Discontent over O-Care: The health insurance industry can't wait for ObamaCare's first enrollment season to be over so that it can have a break from dealing with the White House, sources on K Street say.
Insurers feel that the administration has taken advantage of them by making repeated delays and changes to the law, even as they have gone above and beyond the call of duty to fix problems with the rollout.
The tensions between insurers and the White House were described to The Hill by five healthcare lobbyists, both Republican and Democrat, who requested anonymity to speak freely.
They said constant back-and-forth between interest groups and the administration since last fall have left the participants tired and on edge despite outward signs of cooperation.
Leeway: The Obama administration left itself plenty of leeway with its latest unilateral change to ObamaCare. The Centers for Medicaid and Medicare Services said Wednesday applicants need only sign an “attestation” that they tried to obtain coverage before the deadline or that they suffered one of the extenuating circumstances the administration says qualifies a person for an extension. They declined to answer directly when asked if the attestation would be audited, if there would be a penalty for lying, if the administration believed it would turn someone away who is seeking an extension, or if the administration was essentially using the “honor system” to determine whether consumers made a good-faith effort to enroll. Jonathan Easley at The Hill reports.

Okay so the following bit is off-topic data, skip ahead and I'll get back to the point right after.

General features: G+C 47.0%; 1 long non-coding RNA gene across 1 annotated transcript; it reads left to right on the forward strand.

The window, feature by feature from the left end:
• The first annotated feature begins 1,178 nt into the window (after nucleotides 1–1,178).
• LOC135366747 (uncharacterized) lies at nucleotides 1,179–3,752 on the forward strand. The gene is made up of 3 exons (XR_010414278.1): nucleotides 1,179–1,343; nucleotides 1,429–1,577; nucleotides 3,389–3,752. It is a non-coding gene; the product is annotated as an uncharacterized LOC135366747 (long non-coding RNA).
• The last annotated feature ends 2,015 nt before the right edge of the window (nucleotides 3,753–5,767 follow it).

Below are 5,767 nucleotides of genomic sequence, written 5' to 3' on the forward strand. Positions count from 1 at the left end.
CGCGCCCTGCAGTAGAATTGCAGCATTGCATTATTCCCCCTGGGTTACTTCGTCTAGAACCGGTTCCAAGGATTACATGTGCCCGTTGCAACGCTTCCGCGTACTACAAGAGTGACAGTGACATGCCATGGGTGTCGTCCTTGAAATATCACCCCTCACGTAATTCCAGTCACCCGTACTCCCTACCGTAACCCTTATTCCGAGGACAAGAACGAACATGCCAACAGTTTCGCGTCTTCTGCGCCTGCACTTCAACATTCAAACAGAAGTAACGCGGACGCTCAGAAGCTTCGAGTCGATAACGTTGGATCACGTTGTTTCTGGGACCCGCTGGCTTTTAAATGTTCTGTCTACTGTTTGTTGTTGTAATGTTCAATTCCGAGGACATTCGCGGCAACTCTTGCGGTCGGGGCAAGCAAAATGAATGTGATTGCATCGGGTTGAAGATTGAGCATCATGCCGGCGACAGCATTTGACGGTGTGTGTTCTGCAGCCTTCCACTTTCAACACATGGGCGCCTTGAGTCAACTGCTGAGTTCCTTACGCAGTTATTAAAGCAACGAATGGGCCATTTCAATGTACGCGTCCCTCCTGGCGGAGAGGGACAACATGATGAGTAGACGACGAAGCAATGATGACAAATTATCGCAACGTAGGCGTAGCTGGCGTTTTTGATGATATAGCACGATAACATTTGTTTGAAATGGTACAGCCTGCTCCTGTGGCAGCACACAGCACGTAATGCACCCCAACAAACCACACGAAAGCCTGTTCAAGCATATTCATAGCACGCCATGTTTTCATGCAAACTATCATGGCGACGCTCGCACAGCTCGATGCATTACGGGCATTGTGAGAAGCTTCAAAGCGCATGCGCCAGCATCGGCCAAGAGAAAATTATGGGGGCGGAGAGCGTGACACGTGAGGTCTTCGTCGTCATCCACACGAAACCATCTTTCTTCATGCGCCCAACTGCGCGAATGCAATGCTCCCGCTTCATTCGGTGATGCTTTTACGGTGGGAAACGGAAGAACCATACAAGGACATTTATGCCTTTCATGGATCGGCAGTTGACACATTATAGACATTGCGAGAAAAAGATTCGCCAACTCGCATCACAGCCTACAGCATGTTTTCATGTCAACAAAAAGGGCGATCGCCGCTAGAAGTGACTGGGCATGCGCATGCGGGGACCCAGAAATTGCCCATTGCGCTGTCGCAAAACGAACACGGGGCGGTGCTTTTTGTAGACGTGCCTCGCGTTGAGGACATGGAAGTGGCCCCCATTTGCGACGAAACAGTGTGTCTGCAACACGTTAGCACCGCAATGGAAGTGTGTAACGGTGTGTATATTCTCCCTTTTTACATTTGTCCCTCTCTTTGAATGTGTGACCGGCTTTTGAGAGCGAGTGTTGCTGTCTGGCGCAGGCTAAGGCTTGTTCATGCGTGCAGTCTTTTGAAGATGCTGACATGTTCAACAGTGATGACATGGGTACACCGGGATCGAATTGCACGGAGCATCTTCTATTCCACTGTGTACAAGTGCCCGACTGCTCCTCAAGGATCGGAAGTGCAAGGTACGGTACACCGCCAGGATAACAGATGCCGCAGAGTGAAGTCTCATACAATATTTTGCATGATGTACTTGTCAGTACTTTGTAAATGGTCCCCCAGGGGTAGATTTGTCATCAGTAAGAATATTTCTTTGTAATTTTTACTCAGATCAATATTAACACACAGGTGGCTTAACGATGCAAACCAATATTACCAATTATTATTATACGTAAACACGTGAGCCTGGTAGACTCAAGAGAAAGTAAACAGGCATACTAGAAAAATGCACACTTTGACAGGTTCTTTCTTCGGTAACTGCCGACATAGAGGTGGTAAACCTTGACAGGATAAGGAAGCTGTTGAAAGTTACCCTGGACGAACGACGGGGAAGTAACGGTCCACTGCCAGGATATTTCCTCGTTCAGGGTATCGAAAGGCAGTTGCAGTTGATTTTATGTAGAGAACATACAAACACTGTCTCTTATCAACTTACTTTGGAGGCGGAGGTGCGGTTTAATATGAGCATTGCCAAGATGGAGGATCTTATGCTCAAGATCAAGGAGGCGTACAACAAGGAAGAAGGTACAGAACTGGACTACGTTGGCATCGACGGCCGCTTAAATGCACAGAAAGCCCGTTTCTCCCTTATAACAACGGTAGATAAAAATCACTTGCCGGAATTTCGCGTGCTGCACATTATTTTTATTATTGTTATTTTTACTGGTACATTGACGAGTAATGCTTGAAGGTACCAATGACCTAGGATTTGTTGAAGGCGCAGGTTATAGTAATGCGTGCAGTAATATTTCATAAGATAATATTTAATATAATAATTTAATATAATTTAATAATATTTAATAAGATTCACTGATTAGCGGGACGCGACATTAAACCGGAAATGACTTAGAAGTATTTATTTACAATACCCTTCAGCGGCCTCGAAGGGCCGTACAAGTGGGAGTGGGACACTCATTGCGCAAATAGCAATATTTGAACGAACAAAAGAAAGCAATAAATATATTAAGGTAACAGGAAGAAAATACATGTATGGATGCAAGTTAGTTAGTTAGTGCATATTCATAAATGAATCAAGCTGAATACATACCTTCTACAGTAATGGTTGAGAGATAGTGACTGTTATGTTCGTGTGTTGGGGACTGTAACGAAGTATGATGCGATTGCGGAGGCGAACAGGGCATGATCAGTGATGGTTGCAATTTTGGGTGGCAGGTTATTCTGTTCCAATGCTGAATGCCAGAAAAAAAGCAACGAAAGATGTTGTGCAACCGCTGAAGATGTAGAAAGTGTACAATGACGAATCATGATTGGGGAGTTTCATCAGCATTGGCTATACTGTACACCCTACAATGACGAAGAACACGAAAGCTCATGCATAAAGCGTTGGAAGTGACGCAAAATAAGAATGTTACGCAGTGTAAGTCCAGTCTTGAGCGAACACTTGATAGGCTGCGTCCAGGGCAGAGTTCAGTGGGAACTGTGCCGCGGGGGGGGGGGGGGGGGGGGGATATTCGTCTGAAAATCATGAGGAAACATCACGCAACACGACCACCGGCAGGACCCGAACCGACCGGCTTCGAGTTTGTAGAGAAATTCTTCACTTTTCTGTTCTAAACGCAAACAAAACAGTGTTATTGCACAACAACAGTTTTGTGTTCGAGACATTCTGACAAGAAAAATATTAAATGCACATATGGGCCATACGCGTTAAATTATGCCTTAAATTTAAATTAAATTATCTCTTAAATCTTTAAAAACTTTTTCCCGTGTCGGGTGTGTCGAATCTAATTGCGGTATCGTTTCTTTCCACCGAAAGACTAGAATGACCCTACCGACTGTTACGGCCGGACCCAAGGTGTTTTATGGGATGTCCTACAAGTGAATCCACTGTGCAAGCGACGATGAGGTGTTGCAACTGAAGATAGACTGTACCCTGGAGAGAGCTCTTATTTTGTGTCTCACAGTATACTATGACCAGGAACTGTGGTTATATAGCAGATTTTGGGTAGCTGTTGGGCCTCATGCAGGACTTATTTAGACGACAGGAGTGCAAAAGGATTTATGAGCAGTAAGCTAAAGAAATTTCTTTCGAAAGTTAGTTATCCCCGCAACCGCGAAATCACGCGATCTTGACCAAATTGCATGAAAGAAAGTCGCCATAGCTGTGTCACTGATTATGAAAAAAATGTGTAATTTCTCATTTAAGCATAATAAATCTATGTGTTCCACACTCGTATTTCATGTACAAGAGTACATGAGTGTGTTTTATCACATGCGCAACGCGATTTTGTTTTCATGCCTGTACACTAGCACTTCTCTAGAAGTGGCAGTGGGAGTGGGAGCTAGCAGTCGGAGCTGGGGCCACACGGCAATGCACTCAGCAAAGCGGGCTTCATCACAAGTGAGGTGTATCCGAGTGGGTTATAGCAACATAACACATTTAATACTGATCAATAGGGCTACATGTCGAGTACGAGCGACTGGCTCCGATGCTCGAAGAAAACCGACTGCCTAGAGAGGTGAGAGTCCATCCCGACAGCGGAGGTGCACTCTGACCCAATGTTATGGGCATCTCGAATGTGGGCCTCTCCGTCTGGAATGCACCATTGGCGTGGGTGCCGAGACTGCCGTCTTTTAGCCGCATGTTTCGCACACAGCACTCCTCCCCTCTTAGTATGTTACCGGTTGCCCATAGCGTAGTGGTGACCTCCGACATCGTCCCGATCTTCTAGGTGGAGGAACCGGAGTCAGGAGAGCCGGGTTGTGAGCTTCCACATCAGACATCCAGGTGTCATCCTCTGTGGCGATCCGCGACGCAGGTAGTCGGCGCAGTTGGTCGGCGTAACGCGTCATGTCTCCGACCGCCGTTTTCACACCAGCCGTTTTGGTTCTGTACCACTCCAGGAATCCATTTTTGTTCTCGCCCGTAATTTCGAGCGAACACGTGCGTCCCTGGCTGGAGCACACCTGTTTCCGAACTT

Bush: Democrats are pushing back at Republican outrage over the Obama administration’s latest unilateral change to ObamaCare, pointing to instances when former President George W. Bush enacted similar extensions to the Medicare prescription drug benefit program. The Obama administration said Tuesday it would extend the March 31 open enrollment deadline for people who say they tried to sign up for insurance coverage on the new healthcare exchanges but failed to complete the process on time. Jonathan Easley at The Hill reports.
Not funny: “What the hell is this, a joke?” Speaker John BoehnerJohn BoehnerLobbyists bounce back under Trump Business groups silent on Trump's Ex-Im nominee Chaffetz won't run for reelection MORE (R-Ohio) said at his weekly press conference. He was responding to the administration’s announcement on Tuesday evening that people who had begun the process of signing up for insurance through the federal exchanges would have until mid-April to do so, instead of March 31. The Speaker called the move “another deadline made meaningless,” adding it to a litany of unilateral changes that the administration has made to the law. Russell Berman at The Hill reports.